A double bond is formed between two atoms when four electrons are shared between them, i.e., one pair of electrons from each participating atom. It is depicted by double lines between the two atoms.

A triple bond is formed between two atoms when six electrons are shared between them, i.e., two pairs of electrons from each participating atom. It is depicted by triple lines between the two atoms.

Bond strength:
– The bond strength of a bond is determined by the amount of energy required to break a bond.
– The order of bond strengths when it comes to multiple bonds is: Triple bond>double bond>single bond
– This is to signify that the energy required to break three bonds is higher than that for two bonds or a single bond.

Bond length:
– Bond length is determined by the distance between nuclei of the two atoms in a bond.
– The order of bond length for multiple bonds is: Triple bond<double bond<single bond
The distance between the nuclei of two atoms is least when they are triple bonded.

Covalent Bonding of N, O with H and Polarity

In ammonia (NH3), the three hydrogen atoms share one electron each with the nitrogen atom and form three covalent bonds.



  • Ammonia has one lone pair.
  • All three N-H covalent bonds are polar in nature.
  • N atom is more electronegative than the H atom. Thus, the shared pair of electrons lies more towards N atom.
  • This causes the N atom to acquire a slight negative charge and H atom a slight positive charge.



In water (H2O), the two hydrogen atoms share one electron each with the oxygen atom and form two covalent bonds.



  • Water has two lone pairs. ​
  • The two O-H covalent bonds are polar in nature.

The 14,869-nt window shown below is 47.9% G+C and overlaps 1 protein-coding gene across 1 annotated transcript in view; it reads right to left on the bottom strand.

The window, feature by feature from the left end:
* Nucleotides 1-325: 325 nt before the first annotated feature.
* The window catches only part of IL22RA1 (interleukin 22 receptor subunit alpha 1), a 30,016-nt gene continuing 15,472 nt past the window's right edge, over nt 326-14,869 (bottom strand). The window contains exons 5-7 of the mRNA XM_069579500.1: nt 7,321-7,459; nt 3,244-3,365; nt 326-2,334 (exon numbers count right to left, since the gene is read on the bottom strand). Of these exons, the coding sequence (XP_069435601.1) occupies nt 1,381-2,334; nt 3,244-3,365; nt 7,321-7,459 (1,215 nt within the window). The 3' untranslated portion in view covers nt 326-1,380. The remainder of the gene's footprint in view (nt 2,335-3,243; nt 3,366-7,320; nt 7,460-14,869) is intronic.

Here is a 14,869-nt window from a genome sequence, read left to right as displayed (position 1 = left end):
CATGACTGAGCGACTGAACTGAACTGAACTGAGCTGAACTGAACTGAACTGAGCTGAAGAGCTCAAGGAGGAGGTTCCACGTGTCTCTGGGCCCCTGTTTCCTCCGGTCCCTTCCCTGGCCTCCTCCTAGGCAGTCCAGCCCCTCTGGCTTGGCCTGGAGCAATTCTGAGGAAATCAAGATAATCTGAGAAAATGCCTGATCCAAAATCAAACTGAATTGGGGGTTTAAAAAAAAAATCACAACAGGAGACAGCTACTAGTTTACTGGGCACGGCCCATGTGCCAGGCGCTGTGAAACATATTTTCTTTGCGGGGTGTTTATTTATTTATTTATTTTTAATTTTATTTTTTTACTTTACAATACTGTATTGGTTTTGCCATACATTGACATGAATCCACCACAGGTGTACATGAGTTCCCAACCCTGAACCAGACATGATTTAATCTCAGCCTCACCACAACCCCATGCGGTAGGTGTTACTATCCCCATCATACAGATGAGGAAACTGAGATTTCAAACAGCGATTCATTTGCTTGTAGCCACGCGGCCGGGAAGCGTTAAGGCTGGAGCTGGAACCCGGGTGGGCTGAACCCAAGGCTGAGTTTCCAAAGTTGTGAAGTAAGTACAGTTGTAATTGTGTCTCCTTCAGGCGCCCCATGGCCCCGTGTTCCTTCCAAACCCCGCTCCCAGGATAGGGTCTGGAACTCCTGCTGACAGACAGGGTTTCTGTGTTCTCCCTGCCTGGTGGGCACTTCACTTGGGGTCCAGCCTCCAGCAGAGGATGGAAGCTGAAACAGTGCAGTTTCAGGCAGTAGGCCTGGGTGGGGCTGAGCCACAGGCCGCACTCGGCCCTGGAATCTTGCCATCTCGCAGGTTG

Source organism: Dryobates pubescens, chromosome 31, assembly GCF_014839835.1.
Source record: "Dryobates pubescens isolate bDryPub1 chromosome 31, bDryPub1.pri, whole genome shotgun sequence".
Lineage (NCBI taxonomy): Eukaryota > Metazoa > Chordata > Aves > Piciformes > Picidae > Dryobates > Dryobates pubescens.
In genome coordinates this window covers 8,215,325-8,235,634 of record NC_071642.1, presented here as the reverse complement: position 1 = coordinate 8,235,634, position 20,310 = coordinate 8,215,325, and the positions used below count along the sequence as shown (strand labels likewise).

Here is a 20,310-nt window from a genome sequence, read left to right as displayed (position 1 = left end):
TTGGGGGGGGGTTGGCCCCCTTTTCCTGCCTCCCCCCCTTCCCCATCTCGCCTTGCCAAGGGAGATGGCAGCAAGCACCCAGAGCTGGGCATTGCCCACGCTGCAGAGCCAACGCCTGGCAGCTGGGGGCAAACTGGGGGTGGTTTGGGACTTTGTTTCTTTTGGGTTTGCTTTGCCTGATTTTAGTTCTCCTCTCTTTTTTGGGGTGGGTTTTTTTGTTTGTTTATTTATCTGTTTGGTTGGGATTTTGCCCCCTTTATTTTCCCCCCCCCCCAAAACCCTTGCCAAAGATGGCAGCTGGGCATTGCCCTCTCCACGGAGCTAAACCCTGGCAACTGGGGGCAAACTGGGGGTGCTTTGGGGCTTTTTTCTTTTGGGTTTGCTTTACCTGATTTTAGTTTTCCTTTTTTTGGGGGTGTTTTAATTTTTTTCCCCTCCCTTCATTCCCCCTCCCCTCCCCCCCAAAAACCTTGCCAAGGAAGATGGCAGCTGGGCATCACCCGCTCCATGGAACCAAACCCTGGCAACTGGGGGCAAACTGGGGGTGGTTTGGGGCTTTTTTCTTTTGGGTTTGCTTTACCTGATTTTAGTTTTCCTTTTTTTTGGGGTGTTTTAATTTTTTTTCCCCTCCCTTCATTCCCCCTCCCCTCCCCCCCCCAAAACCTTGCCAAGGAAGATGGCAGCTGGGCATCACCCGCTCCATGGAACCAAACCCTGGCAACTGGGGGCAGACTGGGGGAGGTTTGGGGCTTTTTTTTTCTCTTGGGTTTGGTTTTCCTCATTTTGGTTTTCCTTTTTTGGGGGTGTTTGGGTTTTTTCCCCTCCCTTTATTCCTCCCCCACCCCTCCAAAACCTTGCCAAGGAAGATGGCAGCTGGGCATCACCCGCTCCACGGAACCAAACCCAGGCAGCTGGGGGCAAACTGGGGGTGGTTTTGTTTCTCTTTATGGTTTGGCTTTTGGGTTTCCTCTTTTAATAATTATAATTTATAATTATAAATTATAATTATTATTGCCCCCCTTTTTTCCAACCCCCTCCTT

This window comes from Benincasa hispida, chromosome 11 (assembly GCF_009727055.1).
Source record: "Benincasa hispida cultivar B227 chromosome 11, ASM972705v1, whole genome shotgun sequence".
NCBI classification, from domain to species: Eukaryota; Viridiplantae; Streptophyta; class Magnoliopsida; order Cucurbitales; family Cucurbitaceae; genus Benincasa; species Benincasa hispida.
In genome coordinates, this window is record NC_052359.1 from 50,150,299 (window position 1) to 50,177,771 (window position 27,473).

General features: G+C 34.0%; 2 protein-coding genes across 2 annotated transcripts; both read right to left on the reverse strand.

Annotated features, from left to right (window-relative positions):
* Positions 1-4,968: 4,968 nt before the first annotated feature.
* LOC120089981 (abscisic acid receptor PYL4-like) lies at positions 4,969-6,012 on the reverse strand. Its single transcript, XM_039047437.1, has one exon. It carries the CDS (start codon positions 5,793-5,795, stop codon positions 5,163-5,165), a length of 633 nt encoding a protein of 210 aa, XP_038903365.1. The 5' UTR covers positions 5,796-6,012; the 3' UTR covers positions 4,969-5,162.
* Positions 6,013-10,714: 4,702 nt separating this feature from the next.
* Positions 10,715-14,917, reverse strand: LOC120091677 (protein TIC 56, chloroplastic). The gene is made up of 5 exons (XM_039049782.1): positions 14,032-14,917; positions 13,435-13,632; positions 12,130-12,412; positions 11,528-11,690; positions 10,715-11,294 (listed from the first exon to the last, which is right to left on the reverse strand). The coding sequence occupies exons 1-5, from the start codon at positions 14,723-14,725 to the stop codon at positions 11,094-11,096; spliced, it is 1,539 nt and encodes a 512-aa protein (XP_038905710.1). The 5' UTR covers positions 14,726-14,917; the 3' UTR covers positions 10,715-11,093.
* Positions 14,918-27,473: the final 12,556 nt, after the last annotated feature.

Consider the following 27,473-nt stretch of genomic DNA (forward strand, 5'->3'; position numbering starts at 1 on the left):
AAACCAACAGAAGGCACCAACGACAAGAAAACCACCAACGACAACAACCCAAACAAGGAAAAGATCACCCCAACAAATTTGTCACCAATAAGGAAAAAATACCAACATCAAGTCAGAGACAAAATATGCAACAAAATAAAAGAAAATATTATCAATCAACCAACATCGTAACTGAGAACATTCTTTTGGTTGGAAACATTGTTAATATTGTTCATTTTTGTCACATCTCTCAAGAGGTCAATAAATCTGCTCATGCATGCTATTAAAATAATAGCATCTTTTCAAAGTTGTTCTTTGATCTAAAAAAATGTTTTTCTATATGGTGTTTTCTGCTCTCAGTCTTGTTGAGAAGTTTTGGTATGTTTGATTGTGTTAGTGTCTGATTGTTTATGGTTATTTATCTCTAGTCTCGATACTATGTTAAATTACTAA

• The ​​​​​​O atom is more electronegative than the H atom. Thus, the shared pair of electrons lies more towards O atom.
  • This causes the O atom to acquire a slight negative charge and H atom a slight positive charge.



Covalent Bonding in Carbon

A methane molecule (CH4) is formed when four electrons of carbon are shared with four hydrogen atoms, as shown below.


For more information on Types of Bond, watch the below video

Friendly Carbon

Why Carbon Can Form so Many Compounds

Catenation occurs most readily with carbon due to its small size, electronic configuration and unique strength of carbon-carbon bonds. Tetravalency, catenation, and the tendency to form multiple bonds with other atoms account for the formation of innumerable carbon compounds.

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Catenation is the self-linking property of an element by which an atom forms covalent bonds with the other atoms of the same element to form straight or branched chains and rings of different sizes. It is shown by carbon, sulphur and silicon.


In its native state, sulphur shows catenation of up to 8 atoms in the form of S8 molecule. It has a puckered ring structure.


Versatile Nature of Carbon

Tetravalency and Catenation The fact that carbon can form single, double, and triple bonds demonstrate its versatility. It can also form chains, branching chains, and rings when joined to other carbon atoms.

Hydrogen, oxygen, carbon, and a few additional elements make up organic molecules. Organic compounds, on the other hand, are significantly more numerous than inorganic compounds that do not form bonds.